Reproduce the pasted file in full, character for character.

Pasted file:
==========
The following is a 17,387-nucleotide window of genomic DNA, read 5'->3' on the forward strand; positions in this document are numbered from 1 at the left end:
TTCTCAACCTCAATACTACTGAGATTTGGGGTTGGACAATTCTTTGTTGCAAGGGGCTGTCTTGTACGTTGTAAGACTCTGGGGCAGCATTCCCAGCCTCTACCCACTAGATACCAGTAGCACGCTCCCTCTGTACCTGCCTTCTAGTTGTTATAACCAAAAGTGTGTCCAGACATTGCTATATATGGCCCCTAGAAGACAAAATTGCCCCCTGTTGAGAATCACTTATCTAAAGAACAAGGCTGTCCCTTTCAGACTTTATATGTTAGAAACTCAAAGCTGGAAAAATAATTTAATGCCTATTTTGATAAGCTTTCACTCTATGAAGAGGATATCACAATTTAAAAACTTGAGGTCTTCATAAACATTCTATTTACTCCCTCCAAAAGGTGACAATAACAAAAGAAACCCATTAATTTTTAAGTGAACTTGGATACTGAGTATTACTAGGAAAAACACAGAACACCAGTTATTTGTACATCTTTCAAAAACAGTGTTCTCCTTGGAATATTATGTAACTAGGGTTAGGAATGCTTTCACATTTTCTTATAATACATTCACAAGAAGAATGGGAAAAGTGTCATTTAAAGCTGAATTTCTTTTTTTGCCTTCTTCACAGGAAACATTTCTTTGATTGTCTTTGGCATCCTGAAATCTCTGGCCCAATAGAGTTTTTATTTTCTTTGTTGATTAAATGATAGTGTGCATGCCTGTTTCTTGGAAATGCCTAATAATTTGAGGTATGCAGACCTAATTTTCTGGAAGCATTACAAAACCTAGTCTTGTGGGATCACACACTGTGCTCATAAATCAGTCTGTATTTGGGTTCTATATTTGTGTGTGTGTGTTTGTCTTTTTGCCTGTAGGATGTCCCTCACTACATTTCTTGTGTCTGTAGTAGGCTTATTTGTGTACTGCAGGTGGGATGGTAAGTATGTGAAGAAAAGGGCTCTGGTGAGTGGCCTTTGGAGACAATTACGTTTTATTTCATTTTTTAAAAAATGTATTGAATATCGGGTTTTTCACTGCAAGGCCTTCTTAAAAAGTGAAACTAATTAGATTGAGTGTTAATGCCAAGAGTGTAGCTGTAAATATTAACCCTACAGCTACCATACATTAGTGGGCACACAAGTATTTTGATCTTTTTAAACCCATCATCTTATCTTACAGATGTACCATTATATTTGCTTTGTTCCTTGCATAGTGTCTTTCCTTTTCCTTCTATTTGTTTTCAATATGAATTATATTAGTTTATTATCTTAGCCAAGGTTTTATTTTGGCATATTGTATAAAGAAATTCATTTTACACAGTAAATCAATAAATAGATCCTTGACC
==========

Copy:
The following is a 17,387-nucleotide window of genomic DNA, read 5'->3' on the forward strand; positions in this document are numbered from 1 at the left end:
TTCTCAACCTCAATACTACTGAGATTTGGGGTTGGACAATTCTTTGTTGCAAGGGGCTGTCTTGTACGTTGTAAGACTCTGGGGCAGCATTCCCAGCCTCTACCCACTAGATACCAGTAGCACGCTCCCTCTGTACCTGCCTTCTAGTTGTTATAACCAAAAGTGTGTCCAGACATTGCTATATATGGCCCCTAGAAGACAAAATTGCCCCCTGTTGAGAATCACTTATCTAAAGAACAAGGCTGTCCCTTTCAGACTTTATATGTTAGAAACTCAAAGCTGGAAAAATAATTTAATGCCTATTTTGATAAGCTTTCACTCTATGAAGAGGATATCACAATTTAAAAACTTGAGGTCTTCATAAACATTCTATTTACTCCCTCCAAAAGGTGACAATAACAAAAGAAACCCATTAATTTTTAAGTGAACTTGGATACTGAGTATTACTAGGAAAAACACAGAACACCAGTTATTTGTACATCTTTCAAAAACAGTGTTCTCCTTGGAATATTATGTAACTAGGGTTAGGAATGCTTTCACATTTTCTTATAATACATTCACAAGAAGAATGGGAAAAGTGTCATTTAAAGCTGAATTTCTTTTTTTGCCTTCTTCACAGGAAACATTTCTTTGATTGTCTTTGGCATCCTGAAATCTCTGGCCCAATAGAGTTTTTATTTTCTTTGTTGATTAAATGATAGTGTGCATGCCTGTTTCTTGGAAATGCCTAATAATTTGAGGTATGCAGACCTAATTTTCTGGAAGCATTACAAAACCTAGTCTTGTGGGATCACACACTGTGCTCATAAATCAGTCTGTATTTGGGTTCTATATTTGTGTGTGTGTGTTTGTCTTTTTGCCTGTAGGATGTCCCTCACTACATTTCTTGTGTCTGTAGTAGGCTTATTTGTGTACTGCAGGTGGGATGGTAAGTATGTGAAGAAAAGGGCTCTGGTGAGTGGCCTTTGGAGACAATTACGTTTTATTTCATTTTTTAAAAAATGTATTGAATATCGGGTTTTTCACTGCAAGGCCTTCTTAAAAAGTGAAACTAATTAGATTGAGTGTTAATGCCAAGAGTGTAGCTGTAAATATTAACCCTACAGCTACCATACATTAGTGGGCACACAAGTATTTTGATCTTTTTAAACCCATCATCTTATCTTACAGATGTACCATTATATTTGCTTTGTTCCTTGCATAGTGTCTTTCCTTTTCCTTCTATTTGTTTTCAATATGAATTATATTAGTTTATTATCTTAGCCAAGGTTTTATTTTGGCATATTGTATAAAGAAATTCATTTTACACAGTAAATCAATAAATAGATCCTTGACC